Signs of the continued strength of the recovery fuelled speculation that some rate-setters on the Bank’s nine-member monetary policy committee (MPC) might have voted for a hike at the meeting yesterday.
But an overall vote in favour would have surprised markets, with analysts focusing instead on the prospect of a rise towards the end of this year or early in the next.
Second-quarter gross domestic product (GDP) figures last month showed the UK had finally emerged from its worst downturn since the Second World War as output surpassed its pre-recession peak in early 2008.
Since then, survey data indicating strong growth in the dominant services sector has added to pressure for a rate rise – though a weaker performance for Britain’s beleaguered manufacturers has led to calls for caution.
Meanwhile, there have been conflicting signals from the labour market, with employment growing strongly but weak wage growth of just 0.3 per cent compared to inflation of 1.9 per cent, which means real-terms pay is continuing to fall.
The signs of economic improvement have led some experts to speculate that one or two members of the MPC could dissent on leaving the Bank rate on hold.
It would be the first split vote on rates since July 2011. But the voting numbers will not be disclosed until later this month.
David Kern, chief economist at the British Chambers of Commerce, said: “The MPC made the right decision to keep interest rates and quantitative easing on hold.
“The UK’s economic recovery remains on track but is still facing challenges and this is not the time to put it at risk with premature rate increases. The current calls for higher rates, particularly while wage pressures are still weak, are unjustified.”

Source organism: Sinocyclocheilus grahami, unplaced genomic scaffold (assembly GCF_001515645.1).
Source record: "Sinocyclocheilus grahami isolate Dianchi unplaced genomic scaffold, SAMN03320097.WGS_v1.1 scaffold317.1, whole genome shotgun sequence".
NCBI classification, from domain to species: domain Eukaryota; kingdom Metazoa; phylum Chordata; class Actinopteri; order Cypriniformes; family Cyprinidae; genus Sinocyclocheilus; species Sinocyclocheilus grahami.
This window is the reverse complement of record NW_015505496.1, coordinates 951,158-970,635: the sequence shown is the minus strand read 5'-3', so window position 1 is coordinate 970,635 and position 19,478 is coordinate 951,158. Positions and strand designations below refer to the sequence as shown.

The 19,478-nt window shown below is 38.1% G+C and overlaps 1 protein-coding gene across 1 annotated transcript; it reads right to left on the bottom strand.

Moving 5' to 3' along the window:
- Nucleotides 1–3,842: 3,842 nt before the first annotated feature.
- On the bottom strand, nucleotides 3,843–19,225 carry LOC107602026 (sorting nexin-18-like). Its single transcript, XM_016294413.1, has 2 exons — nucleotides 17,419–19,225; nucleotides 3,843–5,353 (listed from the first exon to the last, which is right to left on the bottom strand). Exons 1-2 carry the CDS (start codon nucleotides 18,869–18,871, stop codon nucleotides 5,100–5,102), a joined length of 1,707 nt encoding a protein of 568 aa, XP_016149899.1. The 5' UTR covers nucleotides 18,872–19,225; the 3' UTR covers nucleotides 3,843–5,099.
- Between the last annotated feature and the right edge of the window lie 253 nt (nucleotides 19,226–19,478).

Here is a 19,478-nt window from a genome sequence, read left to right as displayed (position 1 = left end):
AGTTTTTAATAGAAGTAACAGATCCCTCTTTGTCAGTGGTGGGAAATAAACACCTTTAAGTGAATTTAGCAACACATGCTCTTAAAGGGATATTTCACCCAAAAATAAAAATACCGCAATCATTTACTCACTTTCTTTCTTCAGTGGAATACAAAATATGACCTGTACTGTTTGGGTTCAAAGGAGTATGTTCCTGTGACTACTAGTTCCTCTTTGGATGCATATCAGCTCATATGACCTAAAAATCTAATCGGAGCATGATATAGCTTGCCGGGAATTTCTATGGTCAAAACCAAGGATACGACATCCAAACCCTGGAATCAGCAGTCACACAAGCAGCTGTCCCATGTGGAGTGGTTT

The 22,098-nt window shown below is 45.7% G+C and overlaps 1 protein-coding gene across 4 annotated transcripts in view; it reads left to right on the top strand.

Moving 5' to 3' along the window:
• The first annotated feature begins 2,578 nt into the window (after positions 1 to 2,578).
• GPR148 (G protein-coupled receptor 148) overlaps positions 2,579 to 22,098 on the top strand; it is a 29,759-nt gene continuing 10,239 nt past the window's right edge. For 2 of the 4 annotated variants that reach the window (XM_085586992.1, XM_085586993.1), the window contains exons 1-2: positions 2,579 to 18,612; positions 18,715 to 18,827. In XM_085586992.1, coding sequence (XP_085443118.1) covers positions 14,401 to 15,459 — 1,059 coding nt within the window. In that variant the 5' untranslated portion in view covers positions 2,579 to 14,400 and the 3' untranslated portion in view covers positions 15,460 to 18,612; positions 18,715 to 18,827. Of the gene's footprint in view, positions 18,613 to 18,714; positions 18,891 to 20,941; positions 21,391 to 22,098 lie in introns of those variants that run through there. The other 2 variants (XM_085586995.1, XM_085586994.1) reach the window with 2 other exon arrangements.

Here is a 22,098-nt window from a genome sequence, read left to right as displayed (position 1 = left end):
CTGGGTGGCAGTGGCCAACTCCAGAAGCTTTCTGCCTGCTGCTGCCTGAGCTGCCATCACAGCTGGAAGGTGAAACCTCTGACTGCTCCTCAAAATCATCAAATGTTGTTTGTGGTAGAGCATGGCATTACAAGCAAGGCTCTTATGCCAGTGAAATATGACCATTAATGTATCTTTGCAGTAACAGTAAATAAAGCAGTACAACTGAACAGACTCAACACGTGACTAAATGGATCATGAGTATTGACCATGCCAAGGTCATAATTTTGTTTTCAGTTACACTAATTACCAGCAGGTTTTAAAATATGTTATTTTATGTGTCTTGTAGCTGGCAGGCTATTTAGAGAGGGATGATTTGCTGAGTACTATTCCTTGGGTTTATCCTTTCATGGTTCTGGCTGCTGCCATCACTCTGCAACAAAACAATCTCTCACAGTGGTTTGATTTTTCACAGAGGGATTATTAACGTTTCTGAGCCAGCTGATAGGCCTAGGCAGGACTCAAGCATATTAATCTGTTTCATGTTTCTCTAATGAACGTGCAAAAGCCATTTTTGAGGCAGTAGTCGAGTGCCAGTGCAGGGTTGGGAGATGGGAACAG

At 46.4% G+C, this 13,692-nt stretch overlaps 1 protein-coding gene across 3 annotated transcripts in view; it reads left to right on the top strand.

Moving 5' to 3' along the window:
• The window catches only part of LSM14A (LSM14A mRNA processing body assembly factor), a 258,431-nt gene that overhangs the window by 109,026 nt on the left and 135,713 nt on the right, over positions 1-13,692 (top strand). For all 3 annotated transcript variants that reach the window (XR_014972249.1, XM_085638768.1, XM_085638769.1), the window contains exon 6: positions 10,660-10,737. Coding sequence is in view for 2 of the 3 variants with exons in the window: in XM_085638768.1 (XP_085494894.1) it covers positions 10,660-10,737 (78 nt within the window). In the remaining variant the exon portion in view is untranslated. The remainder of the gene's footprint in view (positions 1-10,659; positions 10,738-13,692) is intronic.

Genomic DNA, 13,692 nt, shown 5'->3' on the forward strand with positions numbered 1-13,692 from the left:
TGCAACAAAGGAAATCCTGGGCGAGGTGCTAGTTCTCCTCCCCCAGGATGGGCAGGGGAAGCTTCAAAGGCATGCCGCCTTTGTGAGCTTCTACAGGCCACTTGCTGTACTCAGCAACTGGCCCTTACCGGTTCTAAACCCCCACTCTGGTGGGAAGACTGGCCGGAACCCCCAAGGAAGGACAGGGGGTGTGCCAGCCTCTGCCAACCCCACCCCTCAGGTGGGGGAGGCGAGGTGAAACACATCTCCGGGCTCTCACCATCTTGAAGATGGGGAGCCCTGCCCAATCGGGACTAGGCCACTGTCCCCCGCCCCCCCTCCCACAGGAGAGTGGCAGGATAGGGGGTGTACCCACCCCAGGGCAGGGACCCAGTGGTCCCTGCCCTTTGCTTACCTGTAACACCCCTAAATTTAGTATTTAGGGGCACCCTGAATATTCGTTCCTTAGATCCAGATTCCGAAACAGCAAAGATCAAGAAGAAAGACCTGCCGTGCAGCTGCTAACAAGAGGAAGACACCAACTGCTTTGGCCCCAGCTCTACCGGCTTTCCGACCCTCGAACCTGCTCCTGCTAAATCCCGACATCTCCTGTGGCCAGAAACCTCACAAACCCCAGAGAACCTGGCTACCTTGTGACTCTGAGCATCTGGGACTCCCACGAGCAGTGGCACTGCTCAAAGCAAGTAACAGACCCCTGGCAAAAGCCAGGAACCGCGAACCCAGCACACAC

Rates have been left at the historic low of 0.5 per cent since the height of the financial crisis in 2009 to try to nurse the economy back to health. But the accelerating recovery has spurred pressure to lift the cost of borrowing back to a more normal level.
Next week sees the Bank’s quarterly inflation report when policymakers will present the City with their outlook for the economy – which will be seized upon for clues about when the rate rise will come.
INTEREST Rate setters had been urged to sit on their hands by Yorkshire business leaders. The Shadow Monetary Policy Committee voted unanimously earlier in the week for the Bank of England to hold the base rate at its historic low of 0.5 per cent and to leave its quantitative easing programme unchanged.
The Shadow MPC is a partnership between The Yorkshire Post and law firm Lupton Fawcett Denison Till.
There was agreement around the table that there are huge political sensitivities around any rise in interest rates.
Natalie Sykes, regional chairman of the Institute of Directors, said: “You may have young families who need to get onto the next step of the property ladder and can’t, and then you have inflation. It’s going to be quite damaging, so I can’t see it until next year.”
Andrew MacHutchon, of the Federation of Small Businesses, said: “I think the Government’s going to have to play very clever here in terms of timing for this. We might get something in the autumn in the way of an increase. I think they are going to have to be very clever how they pitch it.”
And while the committee acknowledged growing confidence in the strength of the economy they stressed that there remained threats to the recovery.
Alex McWhirter, chief executive of Finance Yorkshire, said: “The important term is ‘relative’. I don’t think it’s by any account a nailed on certainty.
“There are a lot of political issues in the next 12 months, there is instability in Europe and the world generally.”
Businessman David Bagley, of GDBA Pension Fund, added: “They are talking about three per cent growth as the annual growth rate and if that proves to be the case then that’s pretty good because it’s been a while since we have seen that. “Overall, things look great and when you look at unemployment it’s starting to happen but there are a lot of people who are self employed, they can’t find a job so they are working part time or they are doing their own thing and I think that’s masking a lot of unemployment.”